POV: A Civil War soldier’s story

Leonard Lasher’s grave is located in the Elmwood Cemetery in Selkirk.

Leonard Lasher’s grave is located in the Elmwood Cemetery in Selkirk.

The 43rd New York served in the Union Army of the Potomac and was composed primarily of Albany County men – although there were two companies formed in New York City and two others in other New York State counties. The Regiment fought in some of the Civil War’s bloodiest battles, but was only lightly engaged in the three-day fight at Gettysburg, where it lost one officer and three men. During its service, the 43rd lost a total of 15 officers and 229 enlisted men.

Corporal Lasher was wounded during the Second Battle of Fredericksburg in May 1863, but the Albany newspapers reported that his wounds were slight; one paper reported him as wounded in the “arm, not seriously,” and another reported wounds to the “head and arm.” Most of these newspaper accounts were based on letters that were sent home by officers and men serving with the Regiment in the field, and the specific details were not always accurate.

Captain David H. Burhans, another Bethlehem resident who served in the 43rd Infantry, wrote in a letter to his brother after the Salem Church battle in May 1863 that “Corporal Lasher has a slight wound in the arm [and that] no Bethlehem boys [were] hurt in the fight that I know of, excepting Corporal Lasher.” Burhans would later be killed in action at Spotsylvania, Virginia on May 10, 1864.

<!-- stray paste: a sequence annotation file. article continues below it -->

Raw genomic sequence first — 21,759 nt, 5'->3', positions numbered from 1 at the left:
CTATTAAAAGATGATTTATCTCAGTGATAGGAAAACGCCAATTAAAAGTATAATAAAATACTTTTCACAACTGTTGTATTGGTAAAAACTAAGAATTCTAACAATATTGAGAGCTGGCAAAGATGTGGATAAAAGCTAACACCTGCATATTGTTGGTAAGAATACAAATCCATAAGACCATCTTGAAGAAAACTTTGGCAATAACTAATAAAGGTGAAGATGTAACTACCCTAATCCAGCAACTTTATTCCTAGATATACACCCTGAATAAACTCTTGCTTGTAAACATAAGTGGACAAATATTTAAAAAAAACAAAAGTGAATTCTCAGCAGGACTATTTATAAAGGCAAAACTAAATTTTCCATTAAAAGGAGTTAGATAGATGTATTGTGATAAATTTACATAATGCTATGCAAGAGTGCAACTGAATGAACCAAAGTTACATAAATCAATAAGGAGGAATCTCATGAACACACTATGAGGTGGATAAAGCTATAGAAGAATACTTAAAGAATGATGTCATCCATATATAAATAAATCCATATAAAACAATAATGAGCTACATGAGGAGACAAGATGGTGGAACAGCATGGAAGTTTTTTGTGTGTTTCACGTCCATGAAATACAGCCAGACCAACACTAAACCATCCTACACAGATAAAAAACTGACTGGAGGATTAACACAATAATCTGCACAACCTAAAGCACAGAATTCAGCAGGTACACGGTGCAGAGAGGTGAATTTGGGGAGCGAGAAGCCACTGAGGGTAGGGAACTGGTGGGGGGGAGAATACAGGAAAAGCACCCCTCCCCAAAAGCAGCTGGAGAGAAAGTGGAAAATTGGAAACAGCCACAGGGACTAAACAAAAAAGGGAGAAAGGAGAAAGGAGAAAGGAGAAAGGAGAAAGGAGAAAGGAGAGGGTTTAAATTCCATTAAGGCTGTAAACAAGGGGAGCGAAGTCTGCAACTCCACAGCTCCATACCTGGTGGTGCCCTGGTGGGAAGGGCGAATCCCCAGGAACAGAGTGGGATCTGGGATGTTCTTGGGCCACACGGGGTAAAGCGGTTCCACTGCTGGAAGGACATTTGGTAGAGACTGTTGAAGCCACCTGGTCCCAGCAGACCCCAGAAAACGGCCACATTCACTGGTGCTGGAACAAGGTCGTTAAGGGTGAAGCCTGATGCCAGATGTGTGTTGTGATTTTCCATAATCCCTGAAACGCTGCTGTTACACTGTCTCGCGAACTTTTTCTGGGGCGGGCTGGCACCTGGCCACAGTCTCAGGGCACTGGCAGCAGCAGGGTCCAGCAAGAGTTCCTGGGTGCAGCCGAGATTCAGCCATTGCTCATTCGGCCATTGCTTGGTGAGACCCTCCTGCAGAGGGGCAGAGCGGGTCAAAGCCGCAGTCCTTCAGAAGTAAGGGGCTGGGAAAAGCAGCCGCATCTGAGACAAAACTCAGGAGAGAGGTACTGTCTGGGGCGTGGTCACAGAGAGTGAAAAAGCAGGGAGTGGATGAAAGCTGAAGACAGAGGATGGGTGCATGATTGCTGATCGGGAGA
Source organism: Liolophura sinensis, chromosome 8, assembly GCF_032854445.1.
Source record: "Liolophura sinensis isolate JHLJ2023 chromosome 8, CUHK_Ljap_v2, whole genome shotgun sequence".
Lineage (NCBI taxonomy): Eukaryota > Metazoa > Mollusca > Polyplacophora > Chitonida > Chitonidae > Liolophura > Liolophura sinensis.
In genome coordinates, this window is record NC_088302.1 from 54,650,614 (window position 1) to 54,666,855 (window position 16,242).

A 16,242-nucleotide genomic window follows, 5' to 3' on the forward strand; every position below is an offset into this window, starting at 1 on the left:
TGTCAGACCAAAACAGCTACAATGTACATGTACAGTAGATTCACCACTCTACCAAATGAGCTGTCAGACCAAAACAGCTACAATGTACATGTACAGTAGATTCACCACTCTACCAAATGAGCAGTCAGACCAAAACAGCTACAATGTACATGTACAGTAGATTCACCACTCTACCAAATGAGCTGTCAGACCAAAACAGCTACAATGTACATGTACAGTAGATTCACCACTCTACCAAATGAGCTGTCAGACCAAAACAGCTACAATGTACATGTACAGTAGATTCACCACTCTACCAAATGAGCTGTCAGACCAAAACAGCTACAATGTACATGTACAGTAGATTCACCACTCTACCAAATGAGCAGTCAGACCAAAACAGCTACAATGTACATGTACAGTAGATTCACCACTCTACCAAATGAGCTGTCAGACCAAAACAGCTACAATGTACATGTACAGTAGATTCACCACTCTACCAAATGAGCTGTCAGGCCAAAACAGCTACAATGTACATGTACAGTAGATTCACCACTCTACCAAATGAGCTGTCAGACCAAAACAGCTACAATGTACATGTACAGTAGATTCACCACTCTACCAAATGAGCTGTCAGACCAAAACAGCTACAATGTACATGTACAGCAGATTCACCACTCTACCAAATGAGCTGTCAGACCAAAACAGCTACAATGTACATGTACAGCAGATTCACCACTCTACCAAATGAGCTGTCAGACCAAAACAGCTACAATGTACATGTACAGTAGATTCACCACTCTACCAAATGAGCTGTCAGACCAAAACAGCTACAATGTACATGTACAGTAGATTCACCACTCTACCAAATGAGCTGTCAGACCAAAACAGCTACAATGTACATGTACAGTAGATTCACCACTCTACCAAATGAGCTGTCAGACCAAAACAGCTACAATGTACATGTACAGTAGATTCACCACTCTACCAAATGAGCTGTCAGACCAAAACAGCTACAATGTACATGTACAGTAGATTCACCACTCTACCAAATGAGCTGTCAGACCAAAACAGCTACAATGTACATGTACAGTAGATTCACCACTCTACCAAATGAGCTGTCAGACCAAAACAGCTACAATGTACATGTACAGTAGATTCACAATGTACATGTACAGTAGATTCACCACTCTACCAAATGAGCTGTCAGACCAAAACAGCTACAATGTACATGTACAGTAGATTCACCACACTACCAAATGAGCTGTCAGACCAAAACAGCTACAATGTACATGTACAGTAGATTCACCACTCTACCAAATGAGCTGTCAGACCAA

After the Union army’s hard fought campaigns in the summer of 1864, Lasher was finally promoted to Sergeant in November. He had been given an officer’s commission to the rank of Second Lieutenant in June 1864, but was never formally mustered into the position. In a statement provided to the Bethlehem town clerk long after the war, Lasher indicated that he had “served thro’ all of the campaigns of the Regt. [and had] been promoted 2d Leut. and then 1st Leut.”

Lasher returned to Bethlehem after the war and was engaged in farming. He married the former Mariah L. Kimmey and received a federal invalid pension in 1890. When he died in 1914, his wife was awarded a widow’s pension. The couple is buried in the Elmwood Cemetery in Selkirk in a lot that features an impressive stone obelisk. His gravestone notes his service with the 43rd New York Infantry.

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